Dr Kabra is in fact the founder trustee of the NGO Samrakshan Charitable Trust (SCT) which has been working in the area since the late nineteen nineties to find a solution to the numerous problems fo the area and especially the livelihood insecurity of the Sahariyas. The SCT has implemented a comprehensive watershed plus project encompassing micro-finance, natural resource management, agricultural development and non-farm income generation through community organisation that has considerably improved the sorry livelihood situation of the beneficiaries resulting from the poor government implemented rehabilitation of the oustees from Kuno sanctuary.
The major improvement has been in the sphere of agriculture due to excellent soil and water conservation work. This year after five years of continuous drought there have been good rains and wells are overflowing because of the increased recharge made possible by systematic soil conservation works.
The traditional dry land crops that are sown in the kharif season have done very well and the farmers are now waiting in pleasurable anticipation for the rabi crops of wheat, mustard and chickpeas. The resplendent crop of bajra being taken by a farmer in Jakhoda village is pictured below.
The farmers have also used the greater water availability to cultivate small plots near their homes and here apart from vegetables and maize they also cultivate the traditional indigenous dry land crops like the fox tail millet shown in the picture below.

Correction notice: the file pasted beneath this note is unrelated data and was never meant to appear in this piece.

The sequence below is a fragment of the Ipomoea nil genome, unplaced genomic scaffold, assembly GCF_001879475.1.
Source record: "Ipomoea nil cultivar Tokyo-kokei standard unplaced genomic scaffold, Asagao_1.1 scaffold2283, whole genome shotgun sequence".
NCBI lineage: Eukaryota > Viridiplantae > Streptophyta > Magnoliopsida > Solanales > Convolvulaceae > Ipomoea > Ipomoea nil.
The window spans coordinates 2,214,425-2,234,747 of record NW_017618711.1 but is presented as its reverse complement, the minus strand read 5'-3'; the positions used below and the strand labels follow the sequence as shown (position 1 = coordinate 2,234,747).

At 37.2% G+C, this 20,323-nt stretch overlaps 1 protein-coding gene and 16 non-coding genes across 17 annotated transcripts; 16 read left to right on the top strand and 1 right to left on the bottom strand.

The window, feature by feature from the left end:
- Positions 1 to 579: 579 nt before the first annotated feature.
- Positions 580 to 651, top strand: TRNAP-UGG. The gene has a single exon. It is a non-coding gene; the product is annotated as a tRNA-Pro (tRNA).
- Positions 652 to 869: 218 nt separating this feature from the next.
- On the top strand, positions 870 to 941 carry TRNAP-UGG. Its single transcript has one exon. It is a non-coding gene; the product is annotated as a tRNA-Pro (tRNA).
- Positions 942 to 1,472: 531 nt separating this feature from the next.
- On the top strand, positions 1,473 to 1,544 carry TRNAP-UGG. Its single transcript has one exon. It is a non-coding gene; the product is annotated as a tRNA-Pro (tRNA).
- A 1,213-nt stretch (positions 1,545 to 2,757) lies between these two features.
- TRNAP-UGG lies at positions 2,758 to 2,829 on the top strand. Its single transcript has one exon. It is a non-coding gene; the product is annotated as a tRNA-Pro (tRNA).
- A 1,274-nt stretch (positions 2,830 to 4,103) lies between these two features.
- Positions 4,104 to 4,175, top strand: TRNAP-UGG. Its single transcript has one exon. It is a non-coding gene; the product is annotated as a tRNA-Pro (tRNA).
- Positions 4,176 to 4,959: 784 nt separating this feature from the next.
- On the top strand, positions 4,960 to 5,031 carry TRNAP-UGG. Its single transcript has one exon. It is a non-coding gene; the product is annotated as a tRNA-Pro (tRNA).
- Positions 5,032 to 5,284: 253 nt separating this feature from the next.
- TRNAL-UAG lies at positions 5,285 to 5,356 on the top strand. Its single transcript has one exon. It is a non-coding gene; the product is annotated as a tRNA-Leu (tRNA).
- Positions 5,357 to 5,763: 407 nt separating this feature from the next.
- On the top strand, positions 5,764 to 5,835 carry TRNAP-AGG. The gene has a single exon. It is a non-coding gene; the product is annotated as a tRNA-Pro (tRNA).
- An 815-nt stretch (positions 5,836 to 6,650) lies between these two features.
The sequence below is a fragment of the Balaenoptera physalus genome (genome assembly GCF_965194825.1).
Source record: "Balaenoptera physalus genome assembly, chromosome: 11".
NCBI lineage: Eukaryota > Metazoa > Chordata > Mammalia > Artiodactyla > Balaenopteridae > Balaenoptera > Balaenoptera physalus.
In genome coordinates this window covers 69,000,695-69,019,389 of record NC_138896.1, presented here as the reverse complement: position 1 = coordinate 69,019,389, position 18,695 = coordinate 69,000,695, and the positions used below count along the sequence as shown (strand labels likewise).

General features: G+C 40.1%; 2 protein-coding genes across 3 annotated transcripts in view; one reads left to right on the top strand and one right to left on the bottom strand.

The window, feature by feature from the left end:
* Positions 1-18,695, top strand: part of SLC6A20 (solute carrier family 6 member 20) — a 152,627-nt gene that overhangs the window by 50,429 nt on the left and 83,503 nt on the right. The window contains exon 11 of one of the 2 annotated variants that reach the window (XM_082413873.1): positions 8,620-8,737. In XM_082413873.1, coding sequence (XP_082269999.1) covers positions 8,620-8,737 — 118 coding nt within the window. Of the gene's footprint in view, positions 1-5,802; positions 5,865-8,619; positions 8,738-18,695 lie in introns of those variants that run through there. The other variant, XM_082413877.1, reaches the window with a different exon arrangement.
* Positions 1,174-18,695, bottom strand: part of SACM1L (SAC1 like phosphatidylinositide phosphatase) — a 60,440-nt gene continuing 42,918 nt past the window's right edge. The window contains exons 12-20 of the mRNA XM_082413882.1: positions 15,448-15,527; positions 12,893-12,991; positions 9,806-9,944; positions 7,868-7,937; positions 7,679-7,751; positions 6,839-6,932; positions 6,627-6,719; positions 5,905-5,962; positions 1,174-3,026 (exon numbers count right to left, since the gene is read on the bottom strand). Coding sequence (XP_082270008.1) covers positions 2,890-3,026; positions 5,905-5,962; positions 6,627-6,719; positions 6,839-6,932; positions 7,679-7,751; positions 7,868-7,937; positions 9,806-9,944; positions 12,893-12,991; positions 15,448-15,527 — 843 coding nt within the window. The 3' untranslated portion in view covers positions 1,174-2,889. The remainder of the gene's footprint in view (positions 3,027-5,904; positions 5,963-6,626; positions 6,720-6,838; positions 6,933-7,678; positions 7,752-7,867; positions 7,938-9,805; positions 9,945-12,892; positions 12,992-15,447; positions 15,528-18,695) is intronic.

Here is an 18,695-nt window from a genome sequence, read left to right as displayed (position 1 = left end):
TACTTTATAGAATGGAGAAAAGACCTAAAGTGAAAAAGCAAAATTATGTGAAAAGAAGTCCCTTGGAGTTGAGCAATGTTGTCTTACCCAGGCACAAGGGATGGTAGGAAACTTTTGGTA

The comparison of the irrigation and agricultural income status between the beginning of the project in 2005-06 and in 2009-10 as revealed by the household survey conducted by the SCT give an encouraging picture of the positive impact of the land treatment implemented through the project. The irrigated area has increased from about 10% earlier to about 85% presently. There has been a ten fold increase in agricultural income. It is notable that prior to watershed treatment there was no rabi income despite there being some minimal irrigation because the drought had made it impossible to cultivate in the rabi season. However, after watershed treatment the higher amount of recharge taking place even in scanty rainfall conditions and better soil depth has enabled rabi cultivation to take place. Thus despite drought conditions persisting over the four years of the project so far the higher soil depth and moisture availability and more water in the open wells has resulted in higher agricultural production and incomes. This year being a good rainfall year the results are going to be even more spectacular. The most striking statistic is that in 2005-06, 21% of the households in Jakhoda village, 40% in Paira Adivasi village, 49% in Paira Jatav village and 71% in Agraa village had negative agricultural income implying that they were not able to recover their costs and this proportion has come down substantially after watershed treatment in 2009-10 to 8%, 1%, 30% and 8% respectively. There are households with zero income which indicates that they have not cultivated their land at all and either leased it out or left it fallow. This proportion remains significantly high at about 30% in all the villages due to lack of oxen with the farmers and the lack of money to hire tractors. The SCT has now decided to tackle this important issue by providing a tractor and diesel engine to the watershed committee in the villages to let out on a minimal rent to be decided and managed by the committee.